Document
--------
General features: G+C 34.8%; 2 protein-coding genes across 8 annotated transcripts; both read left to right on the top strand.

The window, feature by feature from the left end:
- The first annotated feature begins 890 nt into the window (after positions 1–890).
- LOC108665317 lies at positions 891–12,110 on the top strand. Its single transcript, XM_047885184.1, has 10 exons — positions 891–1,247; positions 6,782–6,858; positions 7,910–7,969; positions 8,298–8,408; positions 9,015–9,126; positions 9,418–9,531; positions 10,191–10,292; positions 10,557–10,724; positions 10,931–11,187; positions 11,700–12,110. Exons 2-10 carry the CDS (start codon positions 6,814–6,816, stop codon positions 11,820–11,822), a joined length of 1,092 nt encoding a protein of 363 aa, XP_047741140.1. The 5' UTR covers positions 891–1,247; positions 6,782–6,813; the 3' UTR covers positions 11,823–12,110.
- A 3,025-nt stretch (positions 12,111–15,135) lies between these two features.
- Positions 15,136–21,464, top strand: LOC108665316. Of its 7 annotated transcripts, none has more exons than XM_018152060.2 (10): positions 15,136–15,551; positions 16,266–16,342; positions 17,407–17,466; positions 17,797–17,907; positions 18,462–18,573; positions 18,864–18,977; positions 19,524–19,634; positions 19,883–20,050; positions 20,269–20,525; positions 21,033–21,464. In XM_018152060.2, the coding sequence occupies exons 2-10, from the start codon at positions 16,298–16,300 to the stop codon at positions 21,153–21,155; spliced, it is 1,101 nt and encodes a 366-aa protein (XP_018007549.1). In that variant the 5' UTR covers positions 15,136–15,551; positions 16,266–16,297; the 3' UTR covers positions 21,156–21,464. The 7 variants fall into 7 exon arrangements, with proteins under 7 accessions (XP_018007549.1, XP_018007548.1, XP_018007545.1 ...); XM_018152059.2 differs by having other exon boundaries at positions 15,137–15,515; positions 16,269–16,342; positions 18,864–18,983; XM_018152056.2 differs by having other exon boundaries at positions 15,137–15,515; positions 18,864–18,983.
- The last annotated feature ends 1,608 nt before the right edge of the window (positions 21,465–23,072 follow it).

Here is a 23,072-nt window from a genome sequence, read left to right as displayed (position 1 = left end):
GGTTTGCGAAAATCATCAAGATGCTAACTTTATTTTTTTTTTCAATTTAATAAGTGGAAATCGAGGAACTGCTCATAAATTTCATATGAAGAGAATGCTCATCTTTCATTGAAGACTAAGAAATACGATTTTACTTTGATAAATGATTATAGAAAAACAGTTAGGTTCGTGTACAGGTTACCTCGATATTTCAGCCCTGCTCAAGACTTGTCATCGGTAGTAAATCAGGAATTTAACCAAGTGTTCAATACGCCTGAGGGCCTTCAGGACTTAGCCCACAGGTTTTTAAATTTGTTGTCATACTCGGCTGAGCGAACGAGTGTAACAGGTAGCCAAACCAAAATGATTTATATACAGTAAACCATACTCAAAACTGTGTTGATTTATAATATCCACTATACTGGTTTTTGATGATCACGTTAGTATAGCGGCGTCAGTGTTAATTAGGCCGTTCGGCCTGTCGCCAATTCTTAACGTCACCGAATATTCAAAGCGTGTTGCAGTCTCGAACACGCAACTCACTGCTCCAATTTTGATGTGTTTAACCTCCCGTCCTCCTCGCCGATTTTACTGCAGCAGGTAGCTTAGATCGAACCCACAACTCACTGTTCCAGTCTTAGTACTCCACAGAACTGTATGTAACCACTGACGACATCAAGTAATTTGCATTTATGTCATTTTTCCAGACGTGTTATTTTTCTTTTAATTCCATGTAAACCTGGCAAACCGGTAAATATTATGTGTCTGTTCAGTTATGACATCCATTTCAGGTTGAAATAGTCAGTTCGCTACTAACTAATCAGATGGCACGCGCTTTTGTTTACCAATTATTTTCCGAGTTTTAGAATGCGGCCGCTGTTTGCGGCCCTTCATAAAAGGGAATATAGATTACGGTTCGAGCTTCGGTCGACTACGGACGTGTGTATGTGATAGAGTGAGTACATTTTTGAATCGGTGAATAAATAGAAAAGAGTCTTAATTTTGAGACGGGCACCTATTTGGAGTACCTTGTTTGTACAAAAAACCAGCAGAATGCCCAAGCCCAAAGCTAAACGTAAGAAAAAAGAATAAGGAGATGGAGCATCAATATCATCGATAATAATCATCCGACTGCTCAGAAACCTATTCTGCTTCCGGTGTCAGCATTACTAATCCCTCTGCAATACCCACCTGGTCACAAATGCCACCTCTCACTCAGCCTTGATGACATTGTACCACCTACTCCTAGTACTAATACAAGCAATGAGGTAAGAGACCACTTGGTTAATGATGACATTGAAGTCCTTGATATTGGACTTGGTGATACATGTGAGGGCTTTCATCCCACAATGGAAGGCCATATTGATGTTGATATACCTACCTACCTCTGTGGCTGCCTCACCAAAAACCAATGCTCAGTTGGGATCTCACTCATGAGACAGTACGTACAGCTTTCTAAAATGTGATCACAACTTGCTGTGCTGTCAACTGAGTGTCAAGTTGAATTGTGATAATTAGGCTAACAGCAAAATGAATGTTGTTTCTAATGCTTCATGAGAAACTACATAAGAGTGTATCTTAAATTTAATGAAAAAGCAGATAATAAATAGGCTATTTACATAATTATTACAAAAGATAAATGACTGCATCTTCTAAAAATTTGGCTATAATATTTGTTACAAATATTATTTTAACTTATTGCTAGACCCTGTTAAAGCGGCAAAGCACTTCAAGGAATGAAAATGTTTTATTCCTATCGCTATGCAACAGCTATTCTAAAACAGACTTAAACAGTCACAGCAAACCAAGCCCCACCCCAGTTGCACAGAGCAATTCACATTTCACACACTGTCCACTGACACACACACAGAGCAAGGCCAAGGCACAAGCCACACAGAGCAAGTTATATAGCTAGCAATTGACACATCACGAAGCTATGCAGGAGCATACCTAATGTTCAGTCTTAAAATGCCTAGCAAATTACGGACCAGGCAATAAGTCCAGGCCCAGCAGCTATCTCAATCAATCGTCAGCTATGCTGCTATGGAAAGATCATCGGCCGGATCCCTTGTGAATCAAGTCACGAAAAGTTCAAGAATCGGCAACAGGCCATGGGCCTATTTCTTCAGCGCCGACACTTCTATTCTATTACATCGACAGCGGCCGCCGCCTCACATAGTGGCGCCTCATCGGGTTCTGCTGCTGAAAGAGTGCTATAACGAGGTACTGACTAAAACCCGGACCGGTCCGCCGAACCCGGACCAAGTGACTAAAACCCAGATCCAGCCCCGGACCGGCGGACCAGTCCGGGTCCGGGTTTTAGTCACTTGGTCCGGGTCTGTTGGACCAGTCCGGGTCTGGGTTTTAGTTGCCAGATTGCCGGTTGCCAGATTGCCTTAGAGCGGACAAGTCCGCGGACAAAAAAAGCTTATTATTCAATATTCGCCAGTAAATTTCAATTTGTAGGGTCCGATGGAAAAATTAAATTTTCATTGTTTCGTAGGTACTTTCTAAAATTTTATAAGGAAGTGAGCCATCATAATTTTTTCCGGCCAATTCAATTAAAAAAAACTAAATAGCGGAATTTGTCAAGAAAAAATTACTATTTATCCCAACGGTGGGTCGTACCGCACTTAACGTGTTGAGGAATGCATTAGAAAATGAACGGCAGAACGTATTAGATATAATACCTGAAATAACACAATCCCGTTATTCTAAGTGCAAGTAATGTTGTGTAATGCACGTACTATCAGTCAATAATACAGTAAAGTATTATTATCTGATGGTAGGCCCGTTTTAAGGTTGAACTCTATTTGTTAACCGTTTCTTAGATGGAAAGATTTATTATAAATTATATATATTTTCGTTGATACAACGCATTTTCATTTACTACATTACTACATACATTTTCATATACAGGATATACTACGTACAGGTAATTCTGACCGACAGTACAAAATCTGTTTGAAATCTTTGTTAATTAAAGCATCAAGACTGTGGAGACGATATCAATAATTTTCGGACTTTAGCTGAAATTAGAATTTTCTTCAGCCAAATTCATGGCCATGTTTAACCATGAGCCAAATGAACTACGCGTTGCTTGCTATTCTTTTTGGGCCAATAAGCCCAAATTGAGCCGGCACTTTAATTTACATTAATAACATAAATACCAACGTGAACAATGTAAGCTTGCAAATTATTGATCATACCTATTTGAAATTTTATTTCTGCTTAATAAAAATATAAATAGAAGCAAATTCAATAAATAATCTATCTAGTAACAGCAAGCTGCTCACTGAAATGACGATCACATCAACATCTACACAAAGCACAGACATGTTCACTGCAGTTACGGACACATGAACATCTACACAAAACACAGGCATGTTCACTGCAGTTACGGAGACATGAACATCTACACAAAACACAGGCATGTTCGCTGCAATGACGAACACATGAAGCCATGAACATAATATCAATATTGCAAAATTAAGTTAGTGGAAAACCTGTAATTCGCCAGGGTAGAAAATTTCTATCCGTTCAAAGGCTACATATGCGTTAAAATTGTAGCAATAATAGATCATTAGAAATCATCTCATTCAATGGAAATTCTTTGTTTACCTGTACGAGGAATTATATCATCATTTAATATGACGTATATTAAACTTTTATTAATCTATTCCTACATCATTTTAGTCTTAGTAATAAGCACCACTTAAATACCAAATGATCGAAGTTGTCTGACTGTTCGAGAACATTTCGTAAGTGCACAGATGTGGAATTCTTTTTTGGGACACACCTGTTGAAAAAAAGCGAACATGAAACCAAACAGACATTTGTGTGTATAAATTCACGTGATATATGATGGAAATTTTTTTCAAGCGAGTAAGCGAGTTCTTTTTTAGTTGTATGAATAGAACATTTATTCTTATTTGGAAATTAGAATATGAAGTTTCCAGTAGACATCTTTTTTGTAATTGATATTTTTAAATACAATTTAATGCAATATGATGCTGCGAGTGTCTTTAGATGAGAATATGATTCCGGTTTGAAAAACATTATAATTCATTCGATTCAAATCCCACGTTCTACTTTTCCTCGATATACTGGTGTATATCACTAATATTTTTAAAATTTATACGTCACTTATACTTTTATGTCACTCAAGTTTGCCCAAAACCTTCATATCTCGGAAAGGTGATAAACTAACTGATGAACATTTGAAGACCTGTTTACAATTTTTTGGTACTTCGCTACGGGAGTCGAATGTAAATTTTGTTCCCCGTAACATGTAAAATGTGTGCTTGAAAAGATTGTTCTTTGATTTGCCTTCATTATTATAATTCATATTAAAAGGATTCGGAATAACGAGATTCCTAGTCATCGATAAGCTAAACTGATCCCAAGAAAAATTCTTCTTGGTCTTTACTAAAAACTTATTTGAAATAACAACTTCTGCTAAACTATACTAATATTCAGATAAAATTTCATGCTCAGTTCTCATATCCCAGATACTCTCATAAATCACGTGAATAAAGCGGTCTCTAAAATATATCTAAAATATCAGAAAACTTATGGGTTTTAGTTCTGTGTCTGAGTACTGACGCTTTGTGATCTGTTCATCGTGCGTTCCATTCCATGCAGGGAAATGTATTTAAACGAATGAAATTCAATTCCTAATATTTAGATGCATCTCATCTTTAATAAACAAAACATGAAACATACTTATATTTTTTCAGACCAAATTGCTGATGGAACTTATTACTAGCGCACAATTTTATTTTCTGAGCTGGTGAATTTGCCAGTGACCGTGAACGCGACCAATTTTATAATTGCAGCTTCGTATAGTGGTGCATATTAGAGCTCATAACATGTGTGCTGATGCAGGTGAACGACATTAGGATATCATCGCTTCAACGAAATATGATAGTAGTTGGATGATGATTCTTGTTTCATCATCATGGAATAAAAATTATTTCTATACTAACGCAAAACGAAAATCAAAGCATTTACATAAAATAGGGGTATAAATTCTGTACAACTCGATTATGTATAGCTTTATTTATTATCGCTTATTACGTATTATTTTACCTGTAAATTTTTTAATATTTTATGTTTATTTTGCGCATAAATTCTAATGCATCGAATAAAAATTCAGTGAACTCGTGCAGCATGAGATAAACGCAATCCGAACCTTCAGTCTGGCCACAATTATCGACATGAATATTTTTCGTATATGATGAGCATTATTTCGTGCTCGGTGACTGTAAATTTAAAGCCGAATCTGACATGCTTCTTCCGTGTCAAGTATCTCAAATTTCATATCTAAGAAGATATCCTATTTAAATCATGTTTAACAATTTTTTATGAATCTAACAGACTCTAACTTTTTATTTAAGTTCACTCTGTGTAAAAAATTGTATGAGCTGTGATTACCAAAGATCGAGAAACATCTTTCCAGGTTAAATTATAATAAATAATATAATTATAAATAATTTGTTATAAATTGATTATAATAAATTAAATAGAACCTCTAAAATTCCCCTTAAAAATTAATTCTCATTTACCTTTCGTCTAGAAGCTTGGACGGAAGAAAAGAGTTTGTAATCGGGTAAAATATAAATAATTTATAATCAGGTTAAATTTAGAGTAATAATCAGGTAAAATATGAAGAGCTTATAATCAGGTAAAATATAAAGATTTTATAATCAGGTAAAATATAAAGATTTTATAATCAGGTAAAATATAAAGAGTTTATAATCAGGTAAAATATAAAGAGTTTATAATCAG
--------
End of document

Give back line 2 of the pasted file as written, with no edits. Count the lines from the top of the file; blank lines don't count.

The window, feature by feature from the left end: